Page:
Monday afternoon the Dallas Public Safety Committee, which is made up of seven council members, will hear from police about the recent spike in crime, an update on the Violent Crime Reduction Plan and illegal paper tags.
City leaders and Dallas Police Chief Eddie Garcia echo that the city's plan to combat crime is working despite a recent spike in homicides in the last month.
"Obviously it's very concerning, I do think we've got a good plan in place. It's only gone through its third phase of three months apiece. We are seeing that it's working, but there's still violent crime out there," said Dallas Council Member Gay Donnell Willis, who represents District 13.
To put this all into perspective, in March of last year, there were 13 murders. In March of this year, that number nearly doubled.
However, Willis said there is some progress.
The Violent Crime Reduction Plan started at the end of 2021. DPD identified what it called "47 grids" or hot spots for a crime that they're targeting. Of the 47, 23 are in the southern part of Dallas.
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In a news release last week, Dallas City Manager T.C. Broadnax stated that street-level violent crime dropped 66% in those areas.
"I think we have been very successful with regard to seeing the violent crime plan work with the grid approach and having the focus of deterrence as Chief Garcia has called it, and some of that is undercover and some of it is very visible in the neighborhood and that combination has been successful," explained Willis.
Willis said certain crime trends such as assaults and robberies are trending down in the last few months, since the implementation of these new efforts by DPD.
She said there's still a concern though over what's taken place in the last few weeks, including a deadly mass shooting at an outdoor event in southern Dallas and a different deadly shooting at an event outside a concert venue.
DPD said as of March 31, murders are up by 6 victims since 2021.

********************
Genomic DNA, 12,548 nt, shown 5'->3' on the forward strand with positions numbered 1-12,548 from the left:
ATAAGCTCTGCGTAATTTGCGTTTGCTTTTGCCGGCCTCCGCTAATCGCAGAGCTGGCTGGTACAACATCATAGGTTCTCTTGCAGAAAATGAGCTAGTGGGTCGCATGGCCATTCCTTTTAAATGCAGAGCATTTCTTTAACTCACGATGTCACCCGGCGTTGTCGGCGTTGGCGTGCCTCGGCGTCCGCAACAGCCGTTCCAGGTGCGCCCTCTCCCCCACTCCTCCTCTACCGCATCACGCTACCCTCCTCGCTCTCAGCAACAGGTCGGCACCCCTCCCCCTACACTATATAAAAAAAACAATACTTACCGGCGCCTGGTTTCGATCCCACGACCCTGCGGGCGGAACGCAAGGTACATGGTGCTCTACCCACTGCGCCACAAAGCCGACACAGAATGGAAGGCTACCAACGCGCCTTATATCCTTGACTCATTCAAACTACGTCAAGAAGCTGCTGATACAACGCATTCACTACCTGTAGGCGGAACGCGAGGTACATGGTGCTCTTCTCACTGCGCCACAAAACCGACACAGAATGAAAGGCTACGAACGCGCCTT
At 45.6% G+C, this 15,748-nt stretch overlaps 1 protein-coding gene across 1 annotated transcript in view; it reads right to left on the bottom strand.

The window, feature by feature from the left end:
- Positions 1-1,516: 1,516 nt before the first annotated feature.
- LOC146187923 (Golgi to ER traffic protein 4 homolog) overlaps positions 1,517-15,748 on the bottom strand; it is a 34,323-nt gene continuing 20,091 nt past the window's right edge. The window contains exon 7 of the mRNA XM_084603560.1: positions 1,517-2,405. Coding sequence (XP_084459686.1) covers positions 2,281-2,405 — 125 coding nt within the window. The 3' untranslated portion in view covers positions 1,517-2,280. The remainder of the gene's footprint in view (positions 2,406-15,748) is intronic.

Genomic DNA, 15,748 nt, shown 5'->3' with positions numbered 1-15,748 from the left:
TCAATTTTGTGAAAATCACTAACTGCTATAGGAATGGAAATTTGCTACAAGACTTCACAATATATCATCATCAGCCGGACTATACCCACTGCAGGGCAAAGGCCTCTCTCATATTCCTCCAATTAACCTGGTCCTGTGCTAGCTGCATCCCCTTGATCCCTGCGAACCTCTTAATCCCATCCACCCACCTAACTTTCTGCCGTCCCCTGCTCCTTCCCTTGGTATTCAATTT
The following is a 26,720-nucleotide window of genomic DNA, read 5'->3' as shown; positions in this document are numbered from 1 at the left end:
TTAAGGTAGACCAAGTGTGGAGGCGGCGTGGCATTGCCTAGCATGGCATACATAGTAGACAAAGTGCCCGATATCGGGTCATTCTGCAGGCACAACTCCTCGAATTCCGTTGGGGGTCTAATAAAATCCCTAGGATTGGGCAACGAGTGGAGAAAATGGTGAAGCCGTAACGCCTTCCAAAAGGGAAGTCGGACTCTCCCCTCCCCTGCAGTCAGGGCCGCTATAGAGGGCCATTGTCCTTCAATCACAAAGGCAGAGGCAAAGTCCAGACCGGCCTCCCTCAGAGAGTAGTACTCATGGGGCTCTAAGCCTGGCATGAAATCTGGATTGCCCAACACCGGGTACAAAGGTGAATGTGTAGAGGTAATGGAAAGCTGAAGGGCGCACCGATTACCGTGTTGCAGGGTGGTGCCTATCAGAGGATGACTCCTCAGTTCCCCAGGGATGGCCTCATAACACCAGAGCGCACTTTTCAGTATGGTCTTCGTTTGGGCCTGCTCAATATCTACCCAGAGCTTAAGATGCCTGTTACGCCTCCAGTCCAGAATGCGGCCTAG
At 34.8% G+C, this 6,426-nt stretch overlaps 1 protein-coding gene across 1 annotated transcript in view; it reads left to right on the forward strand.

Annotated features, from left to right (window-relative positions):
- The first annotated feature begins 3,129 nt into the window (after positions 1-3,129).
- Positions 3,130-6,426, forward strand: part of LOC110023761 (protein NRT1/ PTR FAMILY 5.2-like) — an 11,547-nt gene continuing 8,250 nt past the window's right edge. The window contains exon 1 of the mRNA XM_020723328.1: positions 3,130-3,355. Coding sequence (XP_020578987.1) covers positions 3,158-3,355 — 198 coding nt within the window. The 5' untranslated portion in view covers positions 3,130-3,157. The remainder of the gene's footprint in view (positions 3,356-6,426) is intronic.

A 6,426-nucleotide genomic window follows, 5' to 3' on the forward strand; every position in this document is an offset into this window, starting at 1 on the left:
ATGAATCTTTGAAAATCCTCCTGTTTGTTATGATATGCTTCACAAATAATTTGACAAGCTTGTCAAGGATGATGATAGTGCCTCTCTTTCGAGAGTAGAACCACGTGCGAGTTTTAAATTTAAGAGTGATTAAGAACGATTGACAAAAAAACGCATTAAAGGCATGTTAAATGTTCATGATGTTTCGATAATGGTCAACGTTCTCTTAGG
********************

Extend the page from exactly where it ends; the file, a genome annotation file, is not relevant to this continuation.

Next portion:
During the committee meeting, Paul Junger, Major of Police for the Dallas Police Department, is expected to present an update to the Violent Crime Reduction Plan. According to the presentation, which is listed on the city's agenda page, in March of 2022 there were 22 murders, compared to 13 in 2021.
"With a plan that's so new, that just started at the end of last year we have to see it through, and we have seen a lot of progress. There are going to be occurrences where you may see some of these numbers from month-to-month increase again, but overall you've really got to look at the bigger picture, 'Is this plan working? Are we seeing decreases in all of these categories?' And we have been seeing decreases and we still are and because of the scenarios where you may have more people involved it may cause a category unfortunately like murder to go up. But I think that with the effort that we've seen and the fact that the resources have been focused we have seen that decline, that is what we've got to keep our eye on," said Willis, who said it's too early to make any changes to the plan.
Chief Garcia is also expected to discuss permits for large events. He said events, where shootings took place, had the proper paperwork to operate.
At the most recent event, there were seven off-duty officers who were hired to work the event. Garcia said they left before the shooting happened, and said the officers should not have been cleared to work the event since the organizers did not have a permit.
Last week Garcia issued a department-wide memorandum requiring officers accepting off-duty employment at an event with more than 100 guests to contact the department's special events unit to ensure the event has a permit.
"Another benefit of this mechanism is if we find out an event is not permitted and someone has reached out to DPD to provide off-duty officers, well now it’s on the radar and we know about it and they can investigate that to ensure they either have the proper safety and that they definitely have a permit before that event can be held," said Willis.
She said the council will also discuss if there's further action that needs to happen immediately or in the future.
"Of course, we want to encourage fun big events in our large beautiful city that the citizens can enjoy, but we also have to have that walk hand in hand with safety," she said.
Another top item will be illegal paper tags. It's an issue NBC 5 Investigates has looked into over the course of several months.
During the meeting, DPD plans to highlight the impact it's had and solutions to mitigate illegal tags.
"We've been hearing a lot about it and the presentation will allow us to review the history of this, and understand why people have the paper tags. Is it stolen vehicles? Are they just trying to avoid sales tax or pay tolls? And where are they getting these tags? So is it a fraudulent dealership? Is it someone who is manufacturing these tags for an unsuspecting person maybe buying them? But they're selling them somehow and some of it is across social media, so DPD will be monitoring that," said Willis.
The meeting starts at 1 p.m. on Monday.